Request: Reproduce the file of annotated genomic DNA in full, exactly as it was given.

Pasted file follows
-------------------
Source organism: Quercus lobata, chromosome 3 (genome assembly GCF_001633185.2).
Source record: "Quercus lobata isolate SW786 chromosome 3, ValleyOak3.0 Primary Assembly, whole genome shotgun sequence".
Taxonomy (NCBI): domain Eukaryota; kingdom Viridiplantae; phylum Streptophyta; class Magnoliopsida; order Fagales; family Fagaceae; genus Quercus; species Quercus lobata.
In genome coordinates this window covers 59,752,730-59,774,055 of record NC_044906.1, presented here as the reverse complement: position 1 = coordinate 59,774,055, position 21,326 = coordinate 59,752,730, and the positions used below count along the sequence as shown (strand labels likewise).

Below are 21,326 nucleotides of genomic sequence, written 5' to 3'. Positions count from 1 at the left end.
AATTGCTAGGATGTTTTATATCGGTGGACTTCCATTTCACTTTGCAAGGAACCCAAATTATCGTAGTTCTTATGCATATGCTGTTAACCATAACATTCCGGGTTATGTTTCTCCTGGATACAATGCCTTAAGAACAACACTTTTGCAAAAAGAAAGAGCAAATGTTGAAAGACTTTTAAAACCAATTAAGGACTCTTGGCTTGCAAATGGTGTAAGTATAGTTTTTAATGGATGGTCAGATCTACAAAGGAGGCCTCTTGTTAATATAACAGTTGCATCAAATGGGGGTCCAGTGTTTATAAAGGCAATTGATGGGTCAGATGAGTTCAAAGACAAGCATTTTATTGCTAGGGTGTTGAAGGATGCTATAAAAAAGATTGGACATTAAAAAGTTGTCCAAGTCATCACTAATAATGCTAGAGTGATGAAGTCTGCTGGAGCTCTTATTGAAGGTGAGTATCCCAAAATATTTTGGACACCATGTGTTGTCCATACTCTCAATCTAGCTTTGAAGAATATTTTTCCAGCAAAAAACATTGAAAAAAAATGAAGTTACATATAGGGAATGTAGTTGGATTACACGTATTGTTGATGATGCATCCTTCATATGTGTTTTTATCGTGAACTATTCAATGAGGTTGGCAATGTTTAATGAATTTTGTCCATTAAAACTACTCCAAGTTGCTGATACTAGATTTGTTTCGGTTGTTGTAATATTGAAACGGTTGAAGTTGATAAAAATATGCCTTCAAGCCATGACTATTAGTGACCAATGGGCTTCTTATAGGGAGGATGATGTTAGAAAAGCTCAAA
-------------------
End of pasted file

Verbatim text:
Source organism: Quercus lobata, chromosome 3 (genome assembly GCF_001633185.2).
Source record: "Quercus lobata isolate SW786 chromosome 3, ValleyOak3.0 Primary Assembly, whole genome shotgun sequence".
Taxonomy (NCBI): domain Eukaryota; kingdom Viridiplantae; phylum Streptophyta; class Magnoliopsida; order Fagales; family Fagaceae; genus Quercus; species Quercus lobata.
In genome coordinates this window covers 59,752,730-59,774,055 of record NC_044906.1, presented here as the reverse complement: position 1 = coordinate 59,774,055, position 21,326 = coordinate 59,752,730, and the positions used below count along the sequence as shown (strand labels likewise).

Below are 21,326 nucleotides of genomic sequence, written 5' to 3'. Positions count from 1 at the left end.
AATTGCTAGGATGTTTTATATCGGTGGACTTCCATTTCACTTTGCAAGGAACCCAAATTATCGTAGTTCTTATGCATATGCTGTTAACCATAACATTCCGGGTTATGTTTCTCCTGGATACAATGCCTTAAGAACAACACTTTTGCAAAAAGAAAGAGCAAATGTTGAAAGACTTTTAAAACCAATTAAGGACTCTTGGCTTGCAAATGGTGTAAGTATAGTTTTTAATGGATGGTCAGATCTACAAAGGAGGCCTCTTGTTAATATAACAGTTGCATCAAATGGGGGTCCAGTGTTTATAAAGGCAATTGATGGGTCAGATGAGTTCAAAGACAAGCATTTTATTGCTAGGGTGTTGAAGGATGCTATAAAAAAGATTGGACATTAAAAAGTTGTCCAAGTCATCACTAATAATGCTAGAGTGATGAAGTCTGCTGGAGCTCTTATTGAAGGTGAGTATCCCAAAATATTTTGGACACCATGTGTTGTCCATACTCTCAATCTAGCTTTGAAGAATATTTTTCCAGCAAAAAACATTGAAAAAAAATGAAGTTACATATAGGGAATGTAGTTGGATTACACGTATTGTTGATGATGCATCCTTCATATGTGTTTTTATCGTGAACTATTCAATGAGGTTGGCAATGTTTAATGAATTTTGTCCATTAAAACTACTCCAAGTTGCTGATACTAGATTTGTTTCGGTTGTTGTAATATTGAAACGGTTGAAGTTGATAAAAATATGCCTTCAAGCCATGACTATTAGTGACCAATGGGCTTCTTATAGGGAGGATGATGTTAGAAAAGCTCAAA